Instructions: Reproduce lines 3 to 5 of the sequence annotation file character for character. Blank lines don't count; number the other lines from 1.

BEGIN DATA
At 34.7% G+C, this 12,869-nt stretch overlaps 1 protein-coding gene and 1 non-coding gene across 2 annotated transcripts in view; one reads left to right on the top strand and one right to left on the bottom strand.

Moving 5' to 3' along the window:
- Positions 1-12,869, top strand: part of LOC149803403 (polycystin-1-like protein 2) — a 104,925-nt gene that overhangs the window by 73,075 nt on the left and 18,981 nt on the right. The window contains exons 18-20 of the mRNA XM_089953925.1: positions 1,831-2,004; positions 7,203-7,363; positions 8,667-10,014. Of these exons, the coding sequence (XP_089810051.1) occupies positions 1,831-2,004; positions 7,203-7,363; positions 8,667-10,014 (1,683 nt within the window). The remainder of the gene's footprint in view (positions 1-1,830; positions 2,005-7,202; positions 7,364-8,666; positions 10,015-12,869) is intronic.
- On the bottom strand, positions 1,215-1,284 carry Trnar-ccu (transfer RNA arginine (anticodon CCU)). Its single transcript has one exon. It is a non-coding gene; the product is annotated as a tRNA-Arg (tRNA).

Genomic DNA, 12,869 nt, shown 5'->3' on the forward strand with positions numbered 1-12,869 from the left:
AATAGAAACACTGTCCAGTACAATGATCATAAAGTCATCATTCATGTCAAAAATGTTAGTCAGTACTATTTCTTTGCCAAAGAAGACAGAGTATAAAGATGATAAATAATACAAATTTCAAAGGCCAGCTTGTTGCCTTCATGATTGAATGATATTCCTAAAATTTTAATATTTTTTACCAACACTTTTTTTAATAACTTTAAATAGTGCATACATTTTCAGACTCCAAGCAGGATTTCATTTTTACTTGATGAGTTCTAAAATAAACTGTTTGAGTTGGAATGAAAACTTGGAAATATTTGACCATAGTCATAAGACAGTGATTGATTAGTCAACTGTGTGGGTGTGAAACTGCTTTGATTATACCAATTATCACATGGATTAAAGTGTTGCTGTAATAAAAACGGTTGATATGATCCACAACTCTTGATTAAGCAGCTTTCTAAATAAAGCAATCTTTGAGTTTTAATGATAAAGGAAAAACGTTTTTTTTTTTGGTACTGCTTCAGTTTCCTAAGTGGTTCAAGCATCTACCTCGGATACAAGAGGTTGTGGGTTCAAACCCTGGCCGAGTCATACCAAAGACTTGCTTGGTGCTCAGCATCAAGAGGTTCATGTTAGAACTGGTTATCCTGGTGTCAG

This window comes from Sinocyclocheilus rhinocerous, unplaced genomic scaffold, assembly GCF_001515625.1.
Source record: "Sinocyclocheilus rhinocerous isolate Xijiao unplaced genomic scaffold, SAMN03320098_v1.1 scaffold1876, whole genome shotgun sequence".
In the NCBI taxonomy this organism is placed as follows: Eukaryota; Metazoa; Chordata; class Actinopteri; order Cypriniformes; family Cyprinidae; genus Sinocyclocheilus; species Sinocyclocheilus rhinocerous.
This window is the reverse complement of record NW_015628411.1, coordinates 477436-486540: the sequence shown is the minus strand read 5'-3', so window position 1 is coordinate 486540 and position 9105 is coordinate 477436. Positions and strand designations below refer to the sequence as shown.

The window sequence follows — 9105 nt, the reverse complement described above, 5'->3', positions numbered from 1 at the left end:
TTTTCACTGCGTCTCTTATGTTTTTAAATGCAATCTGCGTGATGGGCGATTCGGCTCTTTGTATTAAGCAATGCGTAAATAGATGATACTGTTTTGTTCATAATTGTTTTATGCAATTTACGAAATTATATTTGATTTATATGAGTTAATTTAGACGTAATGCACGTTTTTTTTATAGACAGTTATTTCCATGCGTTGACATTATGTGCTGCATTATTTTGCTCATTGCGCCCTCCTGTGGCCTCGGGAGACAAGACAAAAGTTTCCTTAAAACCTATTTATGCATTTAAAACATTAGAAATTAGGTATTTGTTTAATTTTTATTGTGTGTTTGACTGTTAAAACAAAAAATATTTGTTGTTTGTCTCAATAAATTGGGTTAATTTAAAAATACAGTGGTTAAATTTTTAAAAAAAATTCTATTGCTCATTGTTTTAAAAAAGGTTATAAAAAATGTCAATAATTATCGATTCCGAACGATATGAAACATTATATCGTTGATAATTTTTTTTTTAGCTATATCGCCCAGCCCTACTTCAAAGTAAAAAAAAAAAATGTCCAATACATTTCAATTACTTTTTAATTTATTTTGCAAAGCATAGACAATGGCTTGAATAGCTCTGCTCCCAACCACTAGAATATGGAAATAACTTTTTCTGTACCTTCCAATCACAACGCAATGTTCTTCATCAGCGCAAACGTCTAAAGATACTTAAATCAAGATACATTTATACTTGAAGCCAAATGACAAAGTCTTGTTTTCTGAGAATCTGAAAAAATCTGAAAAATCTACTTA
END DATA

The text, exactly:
- Positions 1-12,869, top strand: part of LOC149803403 (polycystin-1-like protein 2) — a 104,925-nt gene that overhangs the window by 73,075 nt on the left and 18,981 nt on the right. The window contains exons 18-20 of the mRNA XM_089953925.1: positions 1,831-2,004; positions 7,203-7,363; positions 8,667-10,014. Of these exons, the coding sequence (XP_089810051.1) occupies positions 1,831-2,004; positions 7,203-7,363; positions 8,667-10,014 (1,683 nt within the window). The remainder of the gene's footprint in view (positions 1-1,830; positions 2,005-7,202; positions 7,364-8,666; positions 10,015-12,869) is intronic.
- On the bottom strand, positions 1,215-1,284 carry Trnar-ccu (transfer RNA arginine (anticodon CCU)). Its single transcript has one exon. It is a non-coding gene; the product is annotated as a tRNA-Arg (tRNA).

Genomic DNA, 12,869 nt, shown 5'->3' on the forward strand with positions numbered 1-12,869 from the left: